Joker: A Villain is Disturbingly and Unequivocally Born
Who is the Joker? It’s a loaded question. The Joker is a mysterious force, a compelling comic-book villain with no history or name. There are multiple origin stories for him and not one of them is definitive; he is identified solely as Batman’s archenemy and a freak that wears clown makeup and wreaks havoc with chaotic enterprises and laughter. Todd Philips (The Hangover movies, War Dogs, Old School) attempts to portray the Joker’s history and humanity on screen for the first time, borrowing heavily, as everyone knows by this point, from Scorsese gems Taxi Driver and The King of Comedy as well as Lumet’s Network and Hitchcock’s Psycho.
Joker matches The Dark Knight in its realism, grittiness, and boldness but not in its hope for Gotham. Where Nolan’s Gotham shows Heath Ledger’s Joker that it’s full of people ready to believe in good, Philips’ Gotham is desperately searching for good people and according to Joaquin Phoenix’s Joker, there is none. After watching Joker, you’re liable to long for the optimism of the The Dark Knight. Even though the Joker does win in Nolan’s film too, it’s only Batman that takes the fall and not the people of Gotham. In Joker, Arthur Fleck (his name) and the oppressed citizens of Gotham win while the elite, who are also guilty, are scolded and punished, some even killed (Thomas Wayne, in front of his son Bruce). Hell, you even long for Ledger’s Joker, who was actually intelligent and conniving while Phoenix’s scrawny, circus-body-twisting Joker is an isolated, self-pitying loser. However, he is mentally ill, even writing in his unsettling journal relatable things like “the worst part about having a mental illness is that people expect you to behave as though you don’t,” and alas, besides having a name and a mother, the Joker’s humanity has never been more evident. Unfortunately, the world is too much for him, too hard on him and when the final straw is finally unleashed, the only thing left for him to do is stir the pot of chaos and very intense violence. But he doesn’t care about watching the world burn, he just wants to be noticed, to be seen and while the world does start burning because of him, he takes joy in it.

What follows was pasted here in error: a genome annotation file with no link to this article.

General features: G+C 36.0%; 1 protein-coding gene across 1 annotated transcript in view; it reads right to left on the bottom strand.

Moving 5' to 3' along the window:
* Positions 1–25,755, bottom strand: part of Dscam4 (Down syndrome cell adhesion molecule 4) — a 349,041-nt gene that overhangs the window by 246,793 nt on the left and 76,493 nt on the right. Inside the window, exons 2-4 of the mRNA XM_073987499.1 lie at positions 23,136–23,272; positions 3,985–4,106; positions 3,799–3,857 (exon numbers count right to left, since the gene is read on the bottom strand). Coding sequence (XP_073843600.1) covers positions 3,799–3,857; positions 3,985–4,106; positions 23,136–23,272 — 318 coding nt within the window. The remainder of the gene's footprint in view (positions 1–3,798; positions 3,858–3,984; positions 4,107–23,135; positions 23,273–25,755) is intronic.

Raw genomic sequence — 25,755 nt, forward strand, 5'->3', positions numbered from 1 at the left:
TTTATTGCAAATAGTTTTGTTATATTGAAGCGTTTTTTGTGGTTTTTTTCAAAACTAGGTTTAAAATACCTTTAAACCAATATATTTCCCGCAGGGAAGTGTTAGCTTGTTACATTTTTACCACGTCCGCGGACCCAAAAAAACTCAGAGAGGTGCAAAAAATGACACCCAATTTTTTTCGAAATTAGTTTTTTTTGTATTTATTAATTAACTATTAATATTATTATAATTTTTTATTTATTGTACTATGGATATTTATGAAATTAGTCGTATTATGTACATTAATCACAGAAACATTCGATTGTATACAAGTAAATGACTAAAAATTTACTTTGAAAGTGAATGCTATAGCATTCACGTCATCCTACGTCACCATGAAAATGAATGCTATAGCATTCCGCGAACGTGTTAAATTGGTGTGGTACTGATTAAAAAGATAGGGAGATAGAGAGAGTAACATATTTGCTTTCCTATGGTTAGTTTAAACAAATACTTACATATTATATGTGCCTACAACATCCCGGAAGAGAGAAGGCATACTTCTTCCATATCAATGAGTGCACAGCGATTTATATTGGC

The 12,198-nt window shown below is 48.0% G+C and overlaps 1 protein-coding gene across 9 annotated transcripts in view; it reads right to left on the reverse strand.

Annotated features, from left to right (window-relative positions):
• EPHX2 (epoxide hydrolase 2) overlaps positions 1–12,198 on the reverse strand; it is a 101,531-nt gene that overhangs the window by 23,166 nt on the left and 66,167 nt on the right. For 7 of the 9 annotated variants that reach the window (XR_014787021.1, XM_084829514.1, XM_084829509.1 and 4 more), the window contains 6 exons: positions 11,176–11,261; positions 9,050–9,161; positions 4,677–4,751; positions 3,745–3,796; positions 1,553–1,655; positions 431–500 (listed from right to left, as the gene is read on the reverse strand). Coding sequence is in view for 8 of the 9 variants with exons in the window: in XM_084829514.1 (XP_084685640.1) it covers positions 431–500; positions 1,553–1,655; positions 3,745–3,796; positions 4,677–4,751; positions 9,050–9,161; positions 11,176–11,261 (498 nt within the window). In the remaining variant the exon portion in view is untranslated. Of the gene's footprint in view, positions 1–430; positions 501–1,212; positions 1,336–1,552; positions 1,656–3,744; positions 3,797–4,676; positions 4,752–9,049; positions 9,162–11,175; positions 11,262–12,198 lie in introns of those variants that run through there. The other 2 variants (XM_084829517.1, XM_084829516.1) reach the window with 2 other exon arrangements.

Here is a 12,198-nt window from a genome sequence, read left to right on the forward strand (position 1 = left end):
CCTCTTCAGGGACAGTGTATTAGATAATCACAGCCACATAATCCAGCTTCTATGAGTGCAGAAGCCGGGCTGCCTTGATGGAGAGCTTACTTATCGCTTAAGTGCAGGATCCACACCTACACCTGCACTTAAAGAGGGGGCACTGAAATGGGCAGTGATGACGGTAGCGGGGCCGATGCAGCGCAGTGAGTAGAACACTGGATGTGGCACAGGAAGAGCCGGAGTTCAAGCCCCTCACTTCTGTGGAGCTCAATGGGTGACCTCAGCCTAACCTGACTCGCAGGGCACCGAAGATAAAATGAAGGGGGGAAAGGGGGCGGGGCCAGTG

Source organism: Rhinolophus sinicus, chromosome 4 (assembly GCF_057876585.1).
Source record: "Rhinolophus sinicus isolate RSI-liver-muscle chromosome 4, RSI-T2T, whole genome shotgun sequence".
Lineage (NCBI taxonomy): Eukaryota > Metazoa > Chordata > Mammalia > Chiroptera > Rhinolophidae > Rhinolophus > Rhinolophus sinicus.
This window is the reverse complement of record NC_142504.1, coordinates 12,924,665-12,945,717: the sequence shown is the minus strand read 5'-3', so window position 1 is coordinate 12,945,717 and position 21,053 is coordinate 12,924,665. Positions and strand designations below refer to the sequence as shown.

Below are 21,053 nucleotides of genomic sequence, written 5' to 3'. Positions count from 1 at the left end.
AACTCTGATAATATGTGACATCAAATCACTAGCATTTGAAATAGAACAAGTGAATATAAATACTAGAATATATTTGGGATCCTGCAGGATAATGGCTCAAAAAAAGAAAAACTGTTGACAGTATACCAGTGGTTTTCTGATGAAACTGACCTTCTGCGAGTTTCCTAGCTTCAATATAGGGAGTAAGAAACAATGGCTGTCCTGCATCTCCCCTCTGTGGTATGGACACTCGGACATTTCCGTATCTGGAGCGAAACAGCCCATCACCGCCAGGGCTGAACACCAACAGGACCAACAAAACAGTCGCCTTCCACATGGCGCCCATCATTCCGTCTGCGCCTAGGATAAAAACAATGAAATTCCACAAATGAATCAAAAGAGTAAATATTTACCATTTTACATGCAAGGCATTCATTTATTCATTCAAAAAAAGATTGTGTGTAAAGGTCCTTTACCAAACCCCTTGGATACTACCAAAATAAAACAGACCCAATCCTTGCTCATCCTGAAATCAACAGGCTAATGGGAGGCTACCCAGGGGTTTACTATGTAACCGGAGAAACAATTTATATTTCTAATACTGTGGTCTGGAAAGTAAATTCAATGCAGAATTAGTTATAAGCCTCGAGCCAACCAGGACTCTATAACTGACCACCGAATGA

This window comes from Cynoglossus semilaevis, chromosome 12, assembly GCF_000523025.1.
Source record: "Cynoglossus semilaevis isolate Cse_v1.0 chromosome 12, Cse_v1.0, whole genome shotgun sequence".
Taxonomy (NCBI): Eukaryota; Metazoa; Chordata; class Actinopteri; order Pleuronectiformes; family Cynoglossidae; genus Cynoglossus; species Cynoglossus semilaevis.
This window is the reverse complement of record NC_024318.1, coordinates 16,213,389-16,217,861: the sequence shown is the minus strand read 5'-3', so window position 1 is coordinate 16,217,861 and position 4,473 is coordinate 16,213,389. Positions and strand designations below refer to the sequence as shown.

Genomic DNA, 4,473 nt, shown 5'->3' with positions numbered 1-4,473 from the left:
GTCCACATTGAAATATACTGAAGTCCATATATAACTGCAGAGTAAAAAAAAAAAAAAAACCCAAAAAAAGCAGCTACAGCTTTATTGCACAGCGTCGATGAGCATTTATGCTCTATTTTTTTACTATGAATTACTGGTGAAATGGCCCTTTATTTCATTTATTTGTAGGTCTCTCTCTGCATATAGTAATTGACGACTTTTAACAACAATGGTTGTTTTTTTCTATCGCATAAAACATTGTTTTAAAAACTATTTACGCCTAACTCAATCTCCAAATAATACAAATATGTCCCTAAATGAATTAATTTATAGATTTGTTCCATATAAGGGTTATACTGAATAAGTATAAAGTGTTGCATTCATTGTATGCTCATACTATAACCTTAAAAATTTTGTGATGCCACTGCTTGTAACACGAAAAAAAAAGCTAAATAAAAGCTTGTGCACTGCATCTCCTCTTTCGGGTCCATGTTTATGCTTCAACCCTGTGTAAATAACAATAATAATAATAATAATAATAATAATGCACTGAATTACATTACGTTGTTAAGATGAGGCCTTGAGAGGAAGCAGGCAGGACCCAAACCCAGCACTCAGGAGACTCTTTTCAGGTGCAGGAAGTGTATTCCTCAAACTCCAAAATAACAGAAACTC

What’s interesting about Joker is that it’s not unique in its mediocrity. There are a countless number of films that are neither great nor bad. What makes Joker stand out amidst the crowd of middling movies is that it is telling an edgy, literal origin story that demands ambiguity for the mystery that is the Joker. It’s safe in its narrative familiarity but dangerous in its gritty realism. The highlights include Phoenix, who is basically an amalgamation of his characters in Her, The Master, and You Were Never Really Here; production design (Gotham City has never looked more Gotham, as great as The Dark Knight trilogy was, NYC and Chicago were as plain as day as the stand-ins for Gotham); Lawrence Sher’s immaculate cinematography, Gildur Guonadottir’s score is chilling in all the right ways; and I have to hand it to him even though he took a lot from other work, Todd Philips’ direction is steady.
If only the content was handled a little more responsibly with a little bit more hope or optimism, maybe even some moral ambiguity. I know, the Joker is a villain and he’s pure evil but in all honesty, while I actually liked this film and enjoyed my time with it, this isn’t the origin story we need. Gotham is so messed up only a person as messed up as Arthur can rise to power. While the film doesn’t demand reflection of real-life in its mediocrity, it threatens to reflect any sick, downtrodden individual’s life and dark aspirations. We didn’t need to see how the Joker gets his blood-red smile, we already know from the two different versions Ledger’s Joker (“You wanna know how I got these scars?”) tells us, and we don’t really know because in that movie he’s lying, we don’t know his background, his history, his life, his humanity. He’s the Joker, a mystery, an enigma. I wish that could be enough but it isn’t and we got his story anyway. And it’s decent, it’s fine. It has every right to be a movie.
Movies don’t promote violence or instigate it, art is meant to be challenging but in our messed up world, a movie like Joker could wrongly persuade in its toxicity. When the movie ends on a happy...? Bad...? Happy for the Joker, bad for Gotham and the film’s many disturbed viewers, it definitely lingers but not necessarily in the best way. I guess that’s still something though. There is no hope (except waiting for Bruce Wayne to grow up and become Batman), no happiness. Only darkness and chaos. But that’s probably the point. The Joker is a tragic, dark and chaotic villain wearing a comedic, happy mask. “I thought my life was a tragedy, but now I realize it’s a f***ing comedy,” he quips right before doing another horrible deed.
There’s really no right or wrong in how Philips decided to go about the origin of the Joker, there’s only just things that could’ve been handled differently. It’s a well-crafted film, straightforward in its approach but intriguing; a comic-book blockbuster that Marvel naysayers can point to when Disney unveils another line-up of spandex, CGI inundated superhero films 50 years from now. Though I’ll be pointing to The Dark Knight.